SAGA - The Age of Vikings
Godred MacFergus, Lord of the Foreigners’ Isles (Hebrides)
Scots Warlord, Michael Moodie
Gofraid mac Fergusa, chief of Airgíalla, went to Alba, to strengthen the Dál Riata, at the request of Cináed mac Ailpín.
- Annals of the Four Masters in its entry for 835AD
Dal Riada includes the islands of the Inner Hebrides and the nearby coastal lands. These coasts are marked by long peninsulas and deep firths (fjords), such that it’s often hard to tell what’s an island and what’s an extension of the mainland. The islands and peninsulas are crowded together, separated by narrow channels – sea travel is absolutely necessary to get around. Dal Riada is the homeland of the Scots (after they left Ireland) and is relatively heavily populated, especially on the Argyll peninsula. Other major regions include Kintyre, Cowal, and the islands of Arran, Jura, Islay, and Mull. The figure of Columba looms large in any history of Dal Riada, and his founding of a monastery on Iona ensured that the kingdom would be of great importance in the spread of Christianity in northern Britain.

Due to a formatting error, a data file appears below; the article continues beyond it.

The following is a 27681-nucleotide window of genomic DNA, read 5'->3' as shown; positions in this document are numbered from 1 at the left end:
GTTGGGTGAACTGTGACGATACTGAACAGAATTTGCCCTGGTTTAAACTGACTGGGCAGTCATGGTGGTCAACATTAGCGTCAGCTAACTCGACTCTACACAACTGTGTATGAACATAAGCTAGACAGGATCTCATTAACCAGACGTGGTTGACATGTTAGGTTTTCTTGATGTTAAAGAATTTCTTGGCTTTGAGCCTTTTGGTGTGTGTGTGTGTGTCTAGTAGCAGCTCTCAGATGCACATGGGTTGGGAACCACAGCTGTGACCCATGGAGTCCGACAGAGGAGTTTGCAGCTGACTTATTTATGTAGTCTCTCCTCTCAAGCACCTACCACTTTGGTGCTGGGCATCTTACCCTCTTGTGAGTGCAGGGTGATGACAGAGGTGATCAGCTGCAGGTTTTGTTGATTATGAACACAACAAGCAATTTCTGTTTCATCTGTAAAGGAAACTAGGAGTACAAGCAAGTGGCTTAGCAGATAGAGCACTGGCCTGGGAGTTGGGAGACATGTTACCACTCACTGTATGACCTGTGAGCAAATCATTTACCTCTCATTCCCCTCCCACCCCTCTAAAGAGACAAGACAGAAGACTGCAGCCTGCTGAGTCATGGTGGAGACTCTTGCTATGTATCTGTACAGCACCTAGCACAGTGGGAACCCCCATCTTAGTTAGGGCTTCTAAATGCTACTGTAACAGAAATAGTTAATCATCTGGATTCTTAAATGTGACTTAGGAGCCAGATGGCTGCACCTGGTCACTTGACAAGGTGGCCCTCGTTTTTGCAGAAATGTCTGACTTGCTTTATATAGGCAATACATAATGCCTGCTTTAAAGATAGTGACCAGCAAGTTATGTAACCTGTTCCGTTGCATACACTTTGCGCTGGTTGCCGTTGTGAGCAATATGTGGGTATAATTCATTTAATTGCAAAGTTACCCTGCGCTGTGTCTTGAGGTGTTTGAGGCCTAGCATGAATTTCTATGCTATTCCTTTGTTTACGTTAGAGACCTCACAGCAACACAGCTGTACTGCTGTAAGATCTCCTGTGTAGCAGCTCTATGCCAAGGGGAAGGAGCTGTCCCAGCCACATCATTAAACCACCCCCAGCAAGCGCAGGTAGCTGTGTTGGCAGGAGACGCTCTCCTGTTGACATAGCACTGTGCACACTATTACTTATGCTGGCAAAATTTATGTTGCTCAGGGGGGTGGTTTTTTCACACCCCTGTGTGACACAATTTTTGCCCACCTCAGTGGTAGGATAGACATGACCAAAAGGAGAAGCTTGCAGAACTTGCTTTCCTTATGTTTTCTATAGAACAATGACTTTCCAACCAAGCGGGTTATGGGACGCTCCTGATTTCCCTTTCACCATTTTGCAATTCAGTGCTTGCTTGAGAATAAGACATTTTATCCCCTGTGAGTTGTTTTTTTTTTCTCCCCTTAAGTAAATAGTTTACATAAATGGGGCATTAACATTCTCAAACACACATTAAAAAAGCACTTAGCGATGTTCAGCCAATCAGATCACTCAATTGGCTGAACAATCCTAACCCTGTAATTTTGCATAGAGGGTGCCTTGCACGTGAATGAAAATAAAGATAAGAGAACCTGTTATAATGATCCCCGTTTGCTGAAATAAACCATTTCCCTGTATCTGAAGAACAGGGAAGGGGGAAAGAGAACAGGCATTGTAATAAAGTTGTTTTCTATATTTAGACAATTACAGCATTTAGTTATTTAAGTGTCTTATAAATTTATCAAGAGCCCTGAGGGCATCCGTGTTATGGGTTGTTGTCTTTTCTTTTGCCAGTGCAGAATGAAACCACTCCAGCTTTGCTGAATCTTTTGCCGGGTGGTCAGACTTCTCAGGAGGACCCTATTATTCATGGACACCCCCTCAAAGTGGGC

Viking raids and settlement on the isolated islands are increasing. Iona is plundered on an almost regular basis, and many Scots have fled from outer islands like Tiree and Coll. The King is too busy with affairs on the mainland to send many troops to defend his childhood home.
Rognvald Eysteinsson of Møre, the independent Jarl of Orkney.
Viking Warlord, Dan Collins
In the days of Harald Fairhair, king of Norway, certain pirates, of the family of the most vigorous prince Ronald [Rognvald], set out with a great fleet, and crossed the Solundic sea…, and subdued the islands to themselves. And being there provided with safe winter seats, they went in summer-time working tyranny upon the English, and the Scots, and sometimes also upon the Irish, so that they took under their rule, from England, Northumbria; from Scotland, Caithness; from Ireland, Dublin, and the other sea-side towns.
At the extreme northern tip of Caledonia lie the islands known as the Norðreyjar or Northern Isles of Orkney and Shetland. Once inhabited by Picts, today these island groups are the home of a thriving Norse culture. The islands are famous for an ancient curse which causes all animals on the islands to shrink. Horses, sheep, cattle, and even dogs are all half the size of those found in other lands. The curse does not affect humans, and the Norsemen of the islands still tower over most other people. The northern or Outer Hebrides, originally known as the Western Isles, are now controlled by Norse raiders now settled, who call their lands the Sudreyjar (southern isles). These lands are open to the full brunt of Atlantic storms, and villagers are forced to hold their thatch roofs down with stone-weighted ropes.
Battle 1: Attack on Iona